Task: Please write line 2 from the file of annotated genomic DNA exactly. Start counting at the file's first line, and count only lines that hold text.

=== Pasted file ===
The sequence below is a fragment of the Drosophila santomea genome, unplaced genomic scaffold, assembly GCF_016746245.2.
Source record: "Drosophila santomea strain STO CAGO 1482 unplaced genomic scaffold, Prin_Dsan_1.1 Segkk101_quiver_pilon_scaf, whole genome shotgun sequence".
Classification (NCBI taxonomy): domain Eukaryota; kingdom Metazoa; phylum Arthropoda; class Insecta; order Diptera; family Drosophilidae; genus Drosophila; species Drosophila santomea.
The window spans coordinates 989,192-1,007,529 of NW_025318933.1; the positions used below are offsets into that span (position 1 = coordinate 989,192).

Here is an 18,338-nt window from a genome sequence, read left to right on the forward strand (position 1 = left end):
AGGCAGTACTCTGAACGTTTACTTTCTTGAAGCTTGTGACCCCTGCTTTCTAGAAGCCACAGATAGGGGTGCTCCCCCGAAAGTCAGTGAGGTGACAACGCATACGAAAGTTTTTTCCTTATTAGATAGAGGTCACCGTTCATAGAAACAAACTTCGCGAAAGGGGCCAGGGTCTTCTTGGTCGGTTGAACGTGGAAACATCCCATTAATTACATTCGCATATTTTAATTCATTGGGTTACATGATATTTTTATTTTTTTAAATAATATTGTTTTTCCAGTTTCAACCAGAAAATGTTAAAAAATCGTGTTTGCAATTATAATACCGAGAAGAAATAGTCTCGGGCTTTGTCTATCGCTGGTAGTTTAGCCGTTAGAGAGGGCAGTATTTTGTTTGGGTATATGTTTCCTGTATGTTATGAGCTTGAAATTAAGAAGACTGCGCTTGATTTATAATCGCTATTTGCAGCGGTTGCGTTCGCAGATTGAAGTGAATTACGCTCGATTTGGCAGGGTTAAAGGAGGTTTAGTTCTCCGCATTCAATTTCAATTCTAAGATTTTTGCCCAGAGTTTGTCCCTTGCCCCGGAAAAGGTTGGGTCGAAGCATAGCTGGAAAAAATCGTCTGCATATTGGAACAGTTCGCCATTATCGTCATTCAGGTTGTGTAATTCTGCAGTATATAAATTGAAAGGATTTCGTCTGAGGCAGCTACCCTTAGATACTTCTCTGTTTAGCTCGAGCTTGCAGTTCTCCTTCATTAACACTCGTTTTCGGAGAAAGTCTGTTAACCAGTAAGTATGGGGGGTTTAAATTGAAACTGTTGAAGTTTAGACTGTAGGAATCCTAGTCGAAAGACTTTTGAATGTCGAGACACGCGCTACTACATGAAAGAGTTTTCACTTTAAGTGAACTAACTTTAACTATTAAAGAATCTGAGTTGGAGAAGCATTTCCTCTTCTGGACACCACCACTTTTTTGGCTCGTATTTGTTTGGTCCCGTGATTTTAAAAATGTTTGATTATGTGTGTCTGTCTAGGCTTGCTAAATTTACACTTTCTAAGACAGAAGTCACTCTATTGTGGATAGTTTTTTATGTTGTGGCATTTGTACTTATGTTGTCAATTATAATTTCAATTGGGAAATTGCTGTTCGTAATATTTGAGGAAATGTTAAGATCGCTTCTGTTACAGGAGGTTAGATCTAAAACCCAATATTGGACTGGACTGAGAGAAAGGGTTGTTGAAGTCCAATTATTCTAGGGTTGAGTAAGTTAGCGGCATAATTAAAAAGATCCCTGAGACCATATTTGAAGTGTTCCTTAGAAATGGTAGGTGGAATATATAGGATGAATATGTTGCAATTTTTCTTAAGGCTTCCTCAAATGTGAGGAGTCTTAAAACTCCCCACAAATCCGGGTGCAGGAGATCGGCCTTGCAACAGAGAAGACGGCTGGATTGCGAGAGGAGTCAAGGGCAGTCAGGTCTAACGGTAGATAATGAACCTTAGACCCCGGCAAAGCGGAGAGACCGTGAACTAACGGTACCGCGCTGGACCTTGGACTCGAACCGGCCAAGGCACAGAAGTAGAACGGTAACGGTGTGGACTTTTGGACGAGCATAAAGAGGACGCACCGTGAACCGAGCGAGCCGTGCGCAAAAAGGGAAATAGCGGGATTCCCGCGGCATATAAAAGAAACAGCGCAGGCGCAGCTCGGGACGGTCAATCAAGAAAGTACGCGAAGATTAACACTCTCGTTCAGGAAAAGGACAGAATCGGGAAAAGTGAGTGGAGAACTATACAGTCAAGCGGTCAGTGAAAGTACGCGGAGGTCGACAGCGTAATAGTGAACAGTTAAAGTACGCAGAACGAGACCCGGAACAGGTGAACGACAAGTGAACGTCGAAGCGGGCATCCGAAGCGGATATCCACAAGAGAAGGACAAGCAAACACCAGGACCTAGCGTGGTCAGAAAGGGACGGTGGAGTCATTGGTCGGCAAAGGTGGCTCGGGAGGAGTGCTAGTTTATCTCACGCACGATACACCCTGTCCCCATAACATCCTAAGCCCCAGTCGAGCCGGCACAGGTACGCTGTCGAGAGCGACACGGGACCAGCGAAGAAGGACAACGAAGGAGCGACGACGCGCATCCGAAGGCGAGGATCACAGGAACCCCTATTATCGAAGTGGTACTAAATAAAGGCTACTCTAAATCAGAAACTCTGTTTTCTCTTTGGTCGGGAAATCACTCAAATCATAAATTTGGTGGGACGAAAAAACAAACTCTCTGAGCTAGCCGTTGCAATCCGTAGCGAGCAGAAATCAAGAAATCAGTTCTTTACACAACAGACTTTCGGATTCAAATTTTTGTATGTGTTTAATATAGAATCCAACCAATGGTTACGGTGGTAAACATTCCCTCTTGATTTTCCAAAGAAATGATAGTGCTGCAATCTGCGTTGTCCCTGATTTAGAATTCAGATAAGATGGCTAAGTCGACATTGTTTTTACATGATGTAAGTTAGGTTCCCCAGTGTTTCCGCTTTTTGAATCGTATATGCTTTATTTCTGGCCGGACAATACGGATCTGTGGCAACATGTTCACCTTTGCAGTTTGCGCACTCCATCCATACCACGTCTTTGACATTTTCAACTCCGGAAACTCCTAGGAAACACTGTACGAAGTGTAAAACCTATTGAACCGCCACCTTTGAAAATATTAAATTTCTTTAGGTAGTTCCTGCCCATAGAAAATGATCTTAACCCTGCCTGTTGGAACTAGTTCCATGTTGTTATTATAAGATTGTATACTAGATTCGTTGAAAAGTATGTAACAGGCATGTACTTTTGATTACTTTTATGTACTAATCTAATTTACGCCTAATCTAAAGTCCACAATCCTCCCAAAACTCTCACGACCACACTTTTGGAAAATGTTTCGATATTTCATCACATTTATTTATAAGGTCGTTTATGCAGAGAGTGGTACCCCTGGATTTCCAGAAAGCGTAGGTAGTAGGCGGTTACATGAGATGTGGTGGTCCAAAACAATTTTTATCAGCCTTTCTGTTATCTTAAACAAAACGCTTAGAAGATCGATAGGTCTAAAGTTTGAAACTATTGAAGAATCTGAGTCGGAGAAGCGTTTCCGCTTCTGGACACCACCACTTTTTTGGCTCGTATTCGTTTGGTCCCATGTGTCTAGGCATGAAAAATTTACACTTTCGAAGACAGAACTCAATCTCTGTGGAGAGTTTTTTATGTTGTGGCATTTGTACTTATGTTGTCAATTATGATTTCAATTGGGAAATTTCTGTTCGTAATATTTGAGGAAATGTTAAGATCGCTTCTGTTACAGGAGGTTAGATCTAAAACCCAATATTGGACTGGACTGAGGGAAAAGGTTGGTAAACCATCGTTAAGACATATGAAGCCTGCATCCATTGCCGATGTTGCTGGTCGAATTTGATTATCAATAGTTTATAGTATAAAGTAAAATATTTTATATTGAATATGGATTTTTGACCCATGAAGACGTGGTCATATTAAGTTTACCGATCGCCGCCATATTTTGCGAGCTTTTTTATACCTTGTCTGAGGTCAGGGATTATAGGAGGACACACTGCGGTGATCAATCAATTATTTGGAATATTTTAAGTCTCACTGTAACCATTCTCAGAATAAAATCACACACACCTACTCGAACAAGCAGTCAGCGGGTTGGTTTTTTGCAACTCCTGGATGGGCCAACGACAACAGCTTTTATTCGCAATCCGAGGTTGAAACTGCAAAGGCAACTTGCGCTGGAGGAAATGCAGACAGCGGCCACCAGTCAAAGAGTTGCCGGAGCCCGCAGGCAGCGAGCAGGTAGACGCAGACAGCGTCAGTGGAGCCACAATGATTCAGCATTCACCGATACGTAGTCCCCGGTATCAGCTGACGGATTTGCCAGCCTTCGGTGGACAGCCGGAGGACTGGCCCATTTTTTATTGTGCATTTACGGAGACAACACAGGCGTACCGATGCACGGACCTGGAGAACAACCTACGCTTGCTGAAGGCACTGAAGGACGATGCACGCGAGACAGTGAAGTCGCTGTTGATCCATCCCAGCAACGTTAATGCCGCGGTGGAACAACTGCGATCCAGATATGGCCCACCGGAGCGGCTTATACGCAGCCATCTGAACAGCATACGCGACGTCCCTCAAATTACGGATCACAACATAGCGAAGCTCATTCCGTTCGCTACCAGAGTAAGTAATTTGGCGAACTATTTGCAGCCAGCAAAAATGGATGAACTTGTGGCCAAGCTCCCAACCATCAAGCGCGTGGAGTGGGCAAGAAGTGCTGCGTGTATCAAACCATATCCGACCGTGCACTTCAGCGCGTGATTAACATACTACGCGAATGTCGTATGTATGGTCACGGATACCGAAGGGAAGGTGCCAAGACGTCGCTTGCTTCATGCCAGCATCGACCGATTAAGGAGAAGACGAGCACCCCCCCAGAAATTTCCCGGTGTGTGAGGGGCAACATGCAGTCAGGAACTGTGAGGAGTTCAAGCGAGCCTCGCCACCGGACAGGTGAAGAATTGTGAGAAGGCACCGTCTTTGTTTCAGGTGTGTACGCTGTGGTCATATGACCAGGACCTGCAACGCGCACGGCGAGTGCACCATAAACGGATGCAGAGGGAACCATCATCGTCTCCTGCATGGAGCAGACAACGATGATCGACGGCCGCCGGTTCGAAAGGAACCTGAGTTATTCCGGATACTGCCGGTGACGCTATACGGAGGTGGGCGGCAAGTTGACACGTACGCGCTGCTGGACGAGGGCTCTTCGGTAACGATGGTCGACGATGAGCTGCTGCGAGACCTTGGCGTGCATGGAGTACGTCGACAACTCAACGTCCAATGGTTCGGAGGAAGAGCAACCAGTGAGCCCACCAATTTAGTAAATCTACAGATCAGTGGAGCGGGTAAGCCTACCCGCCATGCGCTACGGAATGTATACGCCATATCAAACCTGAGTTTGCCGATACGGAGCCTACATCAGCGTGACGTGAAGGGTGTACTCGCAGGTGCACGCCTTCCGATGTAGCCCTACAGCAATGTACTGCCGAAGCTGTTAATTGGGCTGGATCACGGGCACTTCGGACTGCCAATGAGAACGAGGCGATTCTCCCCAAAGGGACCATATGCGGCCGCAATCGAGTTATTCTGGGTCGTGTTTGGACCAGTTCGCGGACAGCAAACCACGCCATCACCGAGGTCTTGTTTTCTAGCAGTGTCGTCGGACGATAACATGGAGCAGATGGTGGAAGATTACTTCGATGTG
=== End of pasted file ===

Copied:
Source record: "Drosophila santomea strain STO CAGO 1482 unplaced genomic scaffold, Prin_Dsan_1.1 Segkk101_quiver_pilon_scaf, whole genome shotgun sequence".